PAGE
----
In the Chouf area, a Druze stronghold, Joumblatt will, once again, forge an alliance with the LF against the Free Patriotic Movement of Gebran Bassil, with whom “there is no common denominator whatsoever,” according to the Druze leader.
Joumblatt, however, criticized Geagea’s position in the wake of the Tayyouneh clashes.
“If I were in Geagea’s shoes, I would have shown up before the court,” he said. After the deadly Oct. 14 fighting, the Military Court called LF leader in to give testimony.
The Druze leader is also keen to maintain an alliance with the Future Movement of Saad Hariri, although relations between the two men have been inconsistent since the October 2019 uprising.
“The alliance with the Future Movement and the Sunnis is historic and it is out of the question to give it up,” Joumblatt said.
He added, “It is true that we had some political differences with Saad Hariri, but he and his family hold a special place in my heart. I had indeed criticized his handling of certain issues, but that does not mean undercutting our strategic relationship.”
Hariri, who has been abroad for weeks, is expected to return to Beirut soon to announce his party’s roadmap for the upcoming elections. Meanwhile, Joumblatt recently met with MP Bahia Hariri to prepare for the elections.
Like the rest of the traditional political parties, the PSP needs its allies to avoid losing ground given the population’s current deep mistrust in the ruling class.
Joumblatt, who was a target of the Oct. 17 uprising slogans, is clearly on the defensive.
The PSP head did not appreciate the flagship thawra (Arabic for revolution) slogan — “Killun yaani killun,” Arabic for “All of them means all of them” — deeming it to be unfair and inconsiderate of the struggles of the past.
“My place in power has never been as significant as that of the others,” he said, calling on his detractors to provide evidence of the accusations hurled at him.
‘There’s nothing in Lebanon to be optimistic about’
Paradoxically, the PSP head, known for his knack for geopolitics, believes that regional issues must be put aside, in light of the need to focus on “reaching an agreement with the International Monetary Fund and the World Bank to unblock international aid that would allow Lebanon and its inhabitants to breathe.”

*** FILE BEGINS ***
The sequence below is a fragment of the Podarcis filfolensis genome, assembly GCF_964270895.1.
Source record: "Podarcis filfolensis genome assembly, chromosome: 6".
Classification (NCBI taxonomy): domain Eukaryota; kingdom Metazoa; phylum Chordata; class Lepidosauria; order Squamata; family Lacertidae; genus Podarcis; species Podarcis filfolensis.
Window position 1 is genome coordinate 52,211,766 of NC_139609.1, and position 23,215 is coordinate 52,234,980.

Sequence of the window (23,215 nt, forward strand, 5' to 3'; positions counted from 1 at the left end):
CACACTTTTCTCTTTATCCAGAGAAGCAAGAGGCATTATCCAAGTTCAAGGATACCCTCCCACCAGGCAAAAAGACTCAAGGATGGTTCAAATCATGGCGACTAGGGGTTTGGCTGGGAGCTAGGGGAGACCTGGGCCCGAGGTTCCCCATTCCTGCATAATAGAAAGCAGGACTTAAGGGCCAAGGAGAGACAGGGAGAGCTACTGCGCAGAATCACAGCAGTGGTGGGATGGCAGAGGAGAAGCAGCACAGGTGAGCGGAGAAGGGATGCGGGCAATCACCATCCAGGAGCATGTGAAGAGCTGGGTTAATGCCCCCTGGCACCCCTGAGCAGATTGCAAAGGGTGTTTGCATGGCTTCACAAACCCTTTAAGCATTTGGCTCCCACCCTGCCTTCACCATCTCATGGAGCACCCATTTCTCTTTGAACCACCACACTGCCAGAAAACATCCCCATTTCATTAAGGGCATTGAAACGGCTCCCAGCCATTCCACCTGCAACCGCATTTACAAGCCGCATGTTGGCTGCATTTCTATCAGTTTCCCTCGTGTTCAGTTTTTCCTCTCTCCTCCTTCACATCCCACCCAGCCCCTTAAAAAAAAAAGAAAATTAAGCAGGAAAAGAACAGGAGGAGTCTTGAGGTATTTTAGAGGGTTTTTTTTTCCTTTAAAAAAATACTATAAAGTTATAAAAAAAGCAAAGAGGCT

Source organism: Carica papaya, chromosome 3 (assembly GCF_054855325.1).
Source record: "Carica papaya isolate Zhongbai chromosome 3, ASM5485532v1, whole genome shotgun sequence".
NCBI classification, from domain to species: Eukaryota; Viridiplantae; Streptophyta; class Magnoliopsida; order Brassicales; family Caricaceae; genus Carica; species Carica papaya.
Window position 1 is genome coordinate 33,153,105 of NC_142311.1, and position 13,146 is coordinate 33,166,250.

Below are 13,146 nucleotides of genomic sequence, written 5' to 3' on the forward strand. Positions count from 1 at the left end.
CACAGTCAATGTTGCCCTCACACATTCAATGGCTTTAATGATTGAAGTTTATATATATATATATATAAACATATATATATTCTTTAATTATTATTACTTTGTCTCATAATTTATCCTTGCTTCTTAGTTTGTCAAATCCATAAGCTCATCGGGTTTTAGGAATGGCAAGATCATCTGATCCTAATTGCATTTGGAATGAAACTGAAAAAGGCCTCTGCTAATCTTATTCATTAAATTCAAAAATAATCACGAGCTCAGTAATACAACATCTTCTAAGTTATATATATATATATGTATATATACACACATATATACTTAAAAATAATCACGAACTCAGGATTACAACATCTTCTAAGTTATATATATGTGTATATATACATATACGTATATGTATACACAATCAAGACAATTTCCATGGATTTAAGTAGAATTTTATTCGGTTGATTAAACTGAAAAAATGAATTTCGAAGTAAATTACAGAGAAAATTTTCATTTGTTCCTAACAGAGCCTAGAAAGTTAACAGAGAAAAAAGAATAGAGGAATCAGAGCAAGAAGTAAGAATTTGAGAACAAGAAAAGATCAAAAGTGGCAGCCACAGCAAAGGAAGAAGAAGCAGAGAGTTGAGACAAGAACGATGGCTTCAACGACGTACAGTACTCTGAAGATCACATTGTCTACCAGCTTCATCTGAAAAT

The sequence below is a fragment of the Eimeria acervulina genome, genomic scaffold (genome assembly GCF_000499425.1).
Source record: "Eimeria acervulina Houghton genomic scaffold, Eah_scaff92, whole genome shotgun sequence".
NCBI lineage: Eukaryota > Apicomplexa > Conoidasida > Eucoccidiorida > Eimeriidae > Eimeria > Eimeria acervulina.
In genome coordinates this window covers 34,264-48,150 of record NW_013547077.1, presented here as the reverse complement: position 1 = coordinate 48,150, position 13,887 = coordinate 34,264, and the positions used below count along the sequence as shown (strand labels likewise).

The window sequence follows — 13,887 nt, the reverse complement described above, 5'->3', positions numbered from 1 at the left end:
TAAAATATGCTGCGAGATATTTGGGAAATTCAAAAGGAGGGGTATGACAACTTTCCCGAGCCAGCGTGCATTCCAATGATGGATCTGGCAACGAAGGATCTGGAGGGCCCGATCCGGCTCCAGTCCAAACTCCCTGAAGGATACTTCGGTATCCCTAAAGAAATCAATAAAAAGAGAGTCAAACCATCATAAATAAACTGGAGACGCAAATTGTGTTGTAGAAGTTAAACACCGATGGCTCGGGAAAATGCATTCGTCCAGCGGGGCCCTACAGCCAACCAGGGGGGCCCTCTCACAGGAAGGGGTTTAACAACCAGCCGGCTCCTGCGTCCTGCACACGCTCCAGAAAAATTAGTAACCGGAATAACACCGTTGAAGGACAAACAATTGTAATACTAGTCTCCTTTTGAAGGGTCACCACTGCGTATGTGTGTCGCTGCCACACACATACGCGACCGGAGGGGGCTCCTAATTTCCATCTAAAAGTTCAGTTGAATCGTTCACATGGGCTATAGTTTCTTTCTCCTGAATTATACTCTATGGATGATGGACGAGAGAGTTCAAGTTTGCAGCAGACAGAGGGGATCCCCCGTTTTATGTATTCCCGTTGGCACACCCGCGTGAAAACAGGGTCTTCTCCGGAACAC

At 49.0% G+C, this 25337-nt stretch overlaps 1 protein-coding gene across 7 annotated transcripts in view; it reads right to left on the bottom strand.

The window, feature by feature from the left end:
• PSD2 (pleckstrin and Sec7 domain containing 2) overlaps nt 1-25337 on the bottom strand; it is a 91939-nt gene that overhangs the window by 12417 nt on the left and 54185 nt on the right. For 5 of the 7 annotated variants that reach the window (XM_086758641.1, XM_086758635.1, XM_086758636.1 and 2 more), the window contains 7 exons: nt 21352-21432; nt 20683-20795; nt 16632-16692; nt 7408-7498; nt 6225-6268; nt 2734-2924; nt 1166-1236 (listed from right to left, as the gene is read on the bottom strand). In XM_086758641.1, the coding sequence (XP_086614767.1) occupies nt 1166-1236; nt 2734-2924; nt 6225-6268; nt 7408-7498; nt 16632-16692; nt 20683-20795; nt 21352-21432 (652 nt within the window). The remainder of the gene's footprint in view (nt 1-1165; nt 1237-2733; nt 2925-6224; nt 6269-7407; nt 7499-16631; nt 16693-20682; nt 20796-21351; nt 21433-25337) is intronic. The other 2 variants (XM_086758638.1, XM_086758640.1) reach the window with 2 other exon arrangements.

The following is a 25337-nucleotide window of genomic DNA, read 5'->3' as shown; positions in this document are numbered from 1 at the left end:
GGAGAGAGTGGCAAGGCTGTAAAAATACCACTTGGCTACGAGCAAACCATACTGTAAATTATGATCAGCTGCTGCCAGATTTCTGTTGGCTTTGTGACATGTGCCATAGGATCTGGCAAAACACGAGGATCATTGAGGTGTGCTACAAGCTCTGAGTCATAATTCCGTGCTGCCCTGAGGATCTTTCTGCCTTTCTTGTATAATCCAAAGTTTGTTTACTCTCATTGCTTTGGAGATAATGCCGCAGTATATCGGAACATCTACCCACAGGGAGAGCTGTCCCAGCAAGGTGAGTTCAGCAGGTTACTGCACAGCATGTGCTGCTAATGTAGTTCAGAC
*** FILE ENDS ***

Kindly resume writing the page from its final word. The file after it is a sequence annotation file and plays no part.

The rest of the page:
“The goal today is to have a minimum level of stability, nothing more,” Joumblatt said.
Lebanon’s Prime Minister Najib Mikati announced on Tuesday that the figures for the financial losses from Banque du Liban and the country’s commercial banks had finally been unified and sent to the IMF; however, he did not specify any amounts.
Meanwhile, IMF spokesman Gerry Rice said on Nov. 5 that the preparatory technical discussions between Lebanon and the organization’s experts had “begun.”
“There is nothing in Lebanon or the region to be optimistic about,” the Druze leader said firmly. For him, the land of the Cedars is losing its identity and is “threatened with disappearance.”
This article was originally published in French in L'Orient-Le Jour. Translation by Sahar Ghoussoub.
In an interview with L’Orient-Le Jour, Progressive Socialist Party leader Walid Joumblatt said he does not wish “to join any political front against Hezbollah,” in response to the debate sparked over his harsh statements against the Shiite party.On Monday, the Druze leader made scathing comments against the party of God, saying “I have been too patient with Hezbollah,” accusing the...